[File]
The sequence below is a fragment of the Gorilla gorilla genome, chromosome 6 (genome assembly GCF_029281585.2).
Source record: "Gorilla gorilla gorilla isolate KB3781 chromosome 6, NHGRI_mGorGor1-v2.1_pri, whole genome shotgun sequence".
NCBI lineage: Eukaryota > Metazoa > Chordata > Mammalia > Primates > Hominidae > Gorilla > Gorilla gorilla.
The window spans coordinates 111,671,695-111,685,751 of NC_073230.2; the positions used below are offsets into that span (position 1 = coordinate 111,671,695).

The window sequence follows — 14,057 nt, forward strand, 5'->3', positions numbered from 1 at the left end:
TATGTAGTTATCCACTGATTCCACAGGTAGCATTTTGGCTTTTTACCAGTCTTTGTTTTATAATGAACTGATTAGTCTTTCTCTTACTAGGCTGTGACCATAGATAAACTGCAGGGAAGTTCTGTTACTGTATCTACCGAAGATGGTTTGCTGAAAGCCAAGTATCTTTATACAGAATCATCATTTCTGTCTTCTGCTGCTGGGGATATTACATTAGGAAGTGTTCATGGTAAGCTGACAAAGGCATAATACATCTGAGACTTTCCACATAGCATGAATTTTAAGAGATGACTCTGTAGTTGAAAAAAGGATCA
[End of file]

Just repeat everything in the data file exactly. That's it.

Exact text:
The sequence below is a fragment of the Gorilla gorilla genome, chromosome 6 (genome assembly GCF_029281585.2).
Source record: "Gorilla gorilla gorilla isolate KB3781 chromosome 6, NHGRI_mGorGor1-v2.1_pri, whole genome shotgun sequence".
NCBI lineage: Eukaryota > Metazoa > Chordata > Mammalia > Primates > Hominidae > Gorilla > Gorilla gorilla.
The window spans coordinates 111,671,695-111,685,751 of NC_073230.2; the positions used below are offsets into that span (position 1 = coordinate 111,671,695).

The window sequence follows — 14,057 nt, forward strand, 5'->3', positions numbered from 1 at the left end:
TATGTAGTTATCCACTGATTCCACAGGTAGCATTTTGGCTTTTTACCAGTCTTTGTTTTATAATGAACTGATTAGTCTTTCTCTTACTAGGCTGTGACCATAGATAAACTGCAGGGAAGTTCTGTTACTGTATCTACCGAAGATGGTTTGCTGAAAGCCAAGTATCTTTATACAGAATCATCATTTCTGTCTTCTGCTGCTGGGGATATTACATTAGGAAGTGTTCATGGTAAGCTGACAAAGGCATAATACATCTGAGACTTTCCACATAGCATGAATTTTAAGAGATGACTCTGTAGTTGAAAAAAGGATCA